Though native to Great Britain, the Gypsy can now be found all over North America. There are established breeding programs in both the United States and Canada. All of the original horses were imported from England, but today most Gypsy Horses in North America were bred on that continent, just as most of the horses in Europe were bred in Europe. Most of the European horses are used for driving, but in North America the breed is popular for trail riding and shows. They are also excellent carriage horses.
The Gypsy Horse is gorgeous enough to attract a great deal of attention. Strong and compact, the breed is known for its short back, large hooves, and heavily muscled hindquarters. The tail and mane should be thick and the legs should be generously feathered. Though the Gypsy Horse is not a color breed (meaning all colors are acceptable), blagdon (solid color with splashes of white on the belly), piebalds (black and white pinto), and skewbalds (brown/red and white pinto) tend to be preferred. This breed may be of any size, but 14 to 15.2 hands high is typical.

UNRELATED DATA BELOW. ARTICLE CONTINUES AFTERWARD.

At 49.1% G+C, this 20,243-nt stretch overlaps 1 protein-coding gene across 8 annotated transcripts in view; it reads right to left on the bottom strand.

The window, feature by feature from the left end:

The Gypsy is not a common horse in either North America or Europe, but they are excellent as driving or carriage horses. They have a sweet nature and make a good riding horse for children. Lovely to look at, the Gypsy Horse is one of those horses that attracts and delights people of all ages.